Persons with impairments in Morocco and Tunisia have a lower health-related quality of life, fewer job opportunities and a higher risk of multidimensional poverty, according to new research from the Brown School at Washington University in St. Louis.
Researchers interviewed 2,500 individuals in the two countries, about half of whom had all types of impairments. Their analysis used the Capability Approach, which defines “disability” as deprivation in key areas of life, such as healthcare, education and employment.
They found that respondents with impairments have a lower health-related quality of life and were poorer than those without impairment in both countries. Impairment reduced access to healthcare in Morocco, but not significantly in Tunisia. The study was the first to show how impairment results in poor outcomes linked with basic capabilities in middle-income countries.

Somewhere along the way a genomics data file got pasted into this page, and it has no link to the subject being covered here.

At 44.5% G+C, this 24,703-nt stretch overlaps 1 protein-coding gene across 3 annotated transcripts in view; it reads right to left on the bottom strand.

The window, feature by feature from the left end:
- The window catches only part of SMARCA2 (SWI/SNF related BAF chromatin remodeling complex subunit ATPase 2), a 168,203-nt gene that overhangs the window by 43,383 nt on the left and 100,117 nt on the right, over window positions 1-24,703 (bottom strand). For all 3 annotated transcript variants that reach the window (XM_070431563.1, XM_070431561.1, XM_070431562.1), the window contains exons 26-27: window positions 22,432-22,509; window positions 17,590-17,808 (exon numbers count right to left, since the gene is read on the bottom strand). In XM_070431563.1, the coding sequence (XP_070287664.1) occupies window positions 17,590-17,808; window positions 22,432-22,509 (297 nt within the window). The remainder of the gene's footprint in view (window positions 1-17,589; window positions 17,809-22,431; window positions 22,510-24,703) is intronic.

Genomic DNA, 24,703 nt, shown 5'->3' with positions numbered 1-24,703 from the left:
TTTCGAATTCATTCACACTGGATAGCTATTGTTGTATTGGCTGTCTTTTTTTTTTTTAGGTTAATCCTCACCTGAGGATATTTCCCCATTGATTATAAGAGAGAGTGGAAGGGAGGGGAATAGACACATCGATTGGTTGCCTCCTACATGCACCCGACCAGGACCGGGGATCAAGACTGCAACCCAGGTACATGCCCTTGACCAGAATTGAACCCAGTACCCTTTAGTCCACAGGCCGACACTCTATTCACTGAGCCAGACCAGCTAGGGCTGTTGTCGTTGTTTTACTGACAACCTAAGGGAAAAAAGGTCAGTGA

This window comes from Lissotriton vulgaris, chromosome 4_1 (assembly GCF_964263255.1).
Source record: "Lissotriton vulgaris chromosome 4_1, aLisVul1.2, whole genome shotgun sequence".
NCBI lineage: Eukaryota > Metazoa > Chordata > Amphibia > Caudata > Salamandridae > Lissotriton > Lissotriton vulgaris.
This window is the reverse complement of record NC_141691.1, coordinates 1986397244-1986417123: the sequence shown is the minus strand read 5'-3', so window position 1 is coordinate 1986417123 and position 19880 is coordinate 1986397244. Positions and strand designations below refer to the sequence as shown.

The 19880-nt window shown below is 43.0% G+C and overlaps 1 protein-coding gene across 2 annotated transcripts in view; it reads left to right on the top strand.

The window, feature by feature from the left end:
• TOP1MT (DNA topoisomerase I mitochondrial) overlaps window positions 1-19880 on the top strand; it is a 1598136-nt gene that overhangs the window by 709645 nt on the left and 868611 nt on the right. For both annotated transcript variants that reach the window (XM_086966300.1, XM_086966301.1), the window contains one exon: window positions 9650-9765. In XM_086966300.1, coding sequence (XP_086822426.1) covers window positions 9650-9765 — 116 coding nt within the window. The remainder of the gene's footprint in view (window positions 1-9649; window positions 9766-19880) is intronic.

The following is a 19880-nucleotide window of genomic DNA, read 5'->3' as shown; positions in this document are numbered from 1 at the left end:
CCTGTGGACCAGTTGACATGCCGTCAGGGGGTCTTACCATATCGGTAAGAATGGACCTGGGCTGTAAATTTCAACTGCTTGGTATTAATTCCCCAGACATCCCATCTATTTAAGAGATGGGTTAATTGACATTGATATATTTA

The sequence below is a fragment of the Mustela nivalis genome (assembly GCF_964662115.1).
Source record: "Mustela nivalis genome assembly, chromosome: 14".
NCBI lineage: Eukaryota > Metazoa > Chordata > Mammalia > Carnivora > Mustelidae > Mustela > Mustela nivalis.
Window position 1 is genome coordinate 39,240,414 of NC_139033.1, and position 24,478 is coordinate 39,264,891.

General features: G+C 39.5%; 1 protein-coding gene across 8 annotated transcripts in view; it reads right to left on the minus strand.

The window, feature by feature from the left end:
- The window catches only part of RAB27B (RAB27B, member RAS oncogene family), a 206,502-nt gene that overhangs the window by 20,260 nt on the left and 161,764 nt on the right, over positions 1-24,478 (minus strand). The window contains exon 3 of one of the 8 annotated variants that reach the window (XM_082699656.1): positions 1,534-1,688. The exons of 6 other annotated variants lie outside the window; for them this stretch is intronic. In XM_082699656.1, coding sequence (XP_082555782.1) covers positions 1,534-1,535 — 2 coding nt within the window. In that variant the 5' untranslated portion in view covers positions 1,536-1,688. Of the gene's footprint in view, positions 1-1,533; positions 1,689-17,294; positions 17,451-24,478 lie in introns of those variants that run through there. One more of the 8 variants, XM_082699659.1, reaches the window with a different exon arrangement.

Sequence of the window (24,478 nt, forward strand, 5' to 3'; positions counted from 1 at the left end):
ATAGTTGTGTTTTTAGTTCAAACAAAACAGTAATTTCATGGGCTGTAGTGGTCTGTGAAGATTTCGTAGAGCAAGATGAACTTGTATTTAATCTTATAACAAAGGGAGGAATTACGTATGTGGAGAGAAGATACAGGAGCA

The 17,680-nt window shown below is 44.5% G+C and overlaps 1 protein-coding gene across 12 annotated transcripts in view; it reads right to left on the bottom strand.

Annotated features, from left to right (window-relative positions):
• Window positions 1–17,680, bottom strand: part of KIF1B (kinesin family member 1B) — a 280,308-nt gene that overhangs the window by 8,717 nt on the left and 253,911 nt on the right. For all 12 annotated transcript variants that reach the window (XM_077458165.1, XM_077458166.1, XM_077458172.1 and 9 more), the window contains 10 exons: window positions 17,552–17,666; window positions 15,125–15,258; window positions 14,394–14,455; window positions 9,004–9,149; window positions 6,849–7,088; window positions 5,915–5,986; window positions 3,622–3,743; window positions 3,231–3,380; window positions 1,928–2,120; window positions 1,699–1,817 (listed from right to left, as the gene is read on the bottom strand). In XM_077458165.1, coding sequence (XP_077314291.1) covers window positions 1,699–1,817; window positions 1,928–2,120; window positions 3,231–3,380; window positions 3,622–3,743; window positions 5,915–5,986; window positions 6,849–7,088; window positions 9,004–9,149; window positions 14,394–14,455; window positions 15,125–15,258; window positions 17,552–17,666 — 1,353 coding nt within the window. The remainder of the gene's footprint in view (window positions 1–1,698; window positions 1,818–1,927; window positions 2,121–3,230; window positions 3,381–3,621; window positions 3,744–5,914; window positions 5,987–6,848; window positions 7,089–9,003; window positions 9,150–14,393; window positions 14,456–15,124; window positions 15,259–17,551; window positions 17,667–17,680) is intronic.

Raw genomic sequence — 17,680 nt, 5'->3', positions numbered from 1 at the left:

“The study shows that impairment constitutes an important factor for determining poverty,” wrote the study’s lead author, Dr. Jean-Francois Trani, associate professor at the Brown School.
[Photo: Dr. Jean-Francois Trani]
“Despite political commitment to include persons with impairment, in order to overcome deprivation of capabilities, policies in Morocco and Unisia must create additional and better tailored opportunities for them through innovative social arrangements.”
The paper was published online May 25 in Social Science & Medicine.